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Thread: Mac Lifespan

  1. #1

    Member Since
    Apr 23, 2012
    Mac Lifespan
    Just a general question: how long, on average, would you say you keep your Macs? I've read a lot of posts which speak of keeping up with the yearly refresh cycle (about once a year, roughly, buying the newest version of whichever Apple device is being mentioned). Do you consider this normal?

    Personally, I would say that I keep my computers between 3-5 years, at which point, depending, they start to struggle to keep up. With almost all other electronic devices (example, iPod) I tend to use them until they break in some way, as there is rarely a need for keeping up with the latest technology in such devices.

  2. #2

    Raz0rEdge's Avatar
    Member Since
    Jul 17, 2009
    27" i7 iMac, 15" Macbook Pro TB, 13" Macbook Air, iPhone 6S, iPod Nano 7th Gen
    Updating things like iPhones/iPods on a yearly cycle (as crazy as that is to me) is relatively common, but most people do NOT update their computers (iMacs, MBAs, MBPs) on the yearly cycle (that's just loony)..

    Most people here keep their computers until it no longer services the needs of the user and then they upgrade..there is absolutely NO reason to update a Mac on a yearly cycle since the increments just don't make it a worthwhile effort.

    Updating every 3-5 years makes the leaps a lot more significant and worthwhile..

    Be sure to read the Community Guidelines | The more information you provide, the better answers you get, remember GIGO.

  3. #3

    Oneironaut's Avatar
    Member Since
    Feb 23, 2009
    21" iMac * 2.8 Ghz Intel Core i7 * 16GB 1333 Mhz DDR3 * 1TB HD *AMD Radeon HD 6770M 512 MB
    A new Mac every year?? That's kinda nutty. My Macbook Pro is 4 years old and is as fast as the day I got it. It's certainly slower than my newer iMac, but I'll keep using it until it dies. There's no sign of that happening any time soon. I know that my Windows PC was slowed down to a crawl after less time than I've had my Macbook.

  4. #4

    Member Since
    Sep 07, 2008
    Shakopee, MN
    iMac, late 2012 model, 21"
    In my experience, most people don't bother to upgrade their computers every year. This is true with Macs and PCs. They'll use them until a catastrophic failure forces them to replace it. I'm like the OP in that I tend to replace my own machines on a 3-5 year cycle.

  5. #5

    Germany_chris's Avatar
    Member Since
    Oct 31, 2011
    Quote Originally Posted by Oneironaut View Post
    A new Mac every year?? That's kinda nutty. My Macbook Pro is 4 years old and is as fast as the day I got it. It's certainly slower than my newer iMac, but I'll keep using it until it dies. There's no sign of that happening any time soon. I know that my Windows PC was slowed down to a crawl after less time than I've had my Macbook.
    It'd really not that hard or sell the old one most likely you sell it for a couple hundred under new, then you take that money add your couple hundred and get a new's the nice part about Apple keeping prices constant.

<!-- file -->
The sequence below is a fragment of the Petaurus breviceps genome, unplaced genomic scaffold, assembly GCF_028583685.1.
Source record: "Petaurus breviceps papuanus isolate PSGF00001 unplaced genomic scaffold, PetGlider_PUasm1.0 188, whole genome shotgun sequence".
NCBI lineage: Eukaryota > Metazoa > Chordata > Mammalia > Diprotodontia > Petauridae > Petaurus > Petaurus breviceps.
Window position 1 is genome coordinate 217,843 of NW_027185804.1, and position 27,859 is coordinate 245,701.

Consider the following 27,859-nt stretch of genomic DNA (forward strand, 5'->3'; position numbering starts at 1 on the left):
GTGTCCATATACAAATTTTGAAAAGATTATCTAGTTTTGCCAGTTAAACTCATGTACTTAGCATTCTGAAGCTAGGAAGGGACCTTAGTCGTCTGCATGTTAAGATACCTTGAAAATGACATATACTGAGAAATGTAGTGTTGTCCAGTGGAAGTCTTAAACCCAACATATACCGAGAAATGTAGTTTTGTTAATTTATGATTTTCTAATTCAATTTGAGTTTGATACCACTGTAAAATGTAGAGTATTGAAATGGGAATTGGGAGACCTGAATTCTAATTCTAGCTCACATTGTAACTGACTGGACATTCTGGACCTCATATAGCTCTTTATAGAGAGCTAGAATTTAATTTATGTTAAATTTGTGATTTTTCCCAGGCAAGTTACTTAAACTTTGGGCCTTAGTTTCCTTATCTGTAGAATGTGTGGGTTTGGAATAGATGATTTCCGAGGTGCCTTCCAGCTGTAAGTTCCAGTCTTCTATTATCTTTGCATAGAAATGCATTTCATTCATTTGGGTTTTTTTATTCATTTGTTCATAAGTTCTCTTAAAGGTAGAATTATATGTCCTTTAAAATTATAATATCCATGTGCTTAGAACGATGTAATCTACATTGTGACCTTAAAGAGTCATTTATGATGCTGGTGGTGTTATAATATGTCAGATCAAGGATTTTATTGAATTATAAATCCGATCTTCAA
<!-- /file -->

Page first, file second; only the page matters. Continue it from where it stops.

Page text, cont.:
Mac Pro 4,1 (Flashed to 5,1) W3570 3.2 Quad..48GB RAM..Gainward GTX 570 "Phantom."
    MacBook Pro 5,2..2.8Ghz C2D..8GB RAM..240GB Vertex +

  6. #6

    Larry H's Avatar
    Member Since
    Nov 21, 2009
    Pacific Northwest
    MacBookPro Late 2011 2.5Ghz 16GB Ram OSX 10.9.5
    It seems to me that 'Upgrade' means buying a new computer. Every 3 to 5 years is probably often enough, or when the newest OS won't run on your existing computer. (Assuming you want the newest OS)

    'Update' means updating the software. The existing software can be updated by clicking on the apple (upper left corner). New OS releases must be installed either from a disc, (Snow Leopard) or online or from a USB stick (Lion).

  7. #7

    JUKE179r's Avatar
    Member Since
    Nov 01, 2009
    MacBookPro 11,2 <--DAW!!!
    The onlyreason I haven't bought a newer MBP is that my '07 MBP with Snow Leopard & Windows 7 Pro still runs great for my music production needs.
    MBP 11,3 | Logic Pro X | Ableton Live 9 | Traktor Pro 2 | AKAI MPC2000XL, X7000, MPK-49 | Roland MV-8000, SP-808, TR-707, TR-808 & TR-909 | Ensoniq ASR-10 | x0xb0x #911 & Willzyx | Denon DN-MC6000 | (3) Technics SL-1200MK1 | 4000+ vinyl records

  8. #8

    XJ-linux's Avatar
    Member Since
    Jul 02, 2007
    Going Galt...
    I've done the yearly thing for a while now. My latest was a non-backlit keyboard MBA to a backlit-keyboard MBA. Curently, there's nothing new to upgrade to in the MBA arena. It's kind of a bummer because if you go too long you get less back selling your current hardware. Such is life.

    Anyhow, the idea is to spend out of pocket a few hundred dollars every year and always have the latest hardware -vs- spending north of a thousand every 3 or 4 years and having hardware that is a generation or two behind what is optimal for current peripherals, OS's and applications for a chunk of those 3-4 years. Most of the time, I can cough up a few hundred at will -vs- budgeting for $1500 at once.

    That's the theory anyhow...
    Never judge a man, untill you have walked a mile in his shoes...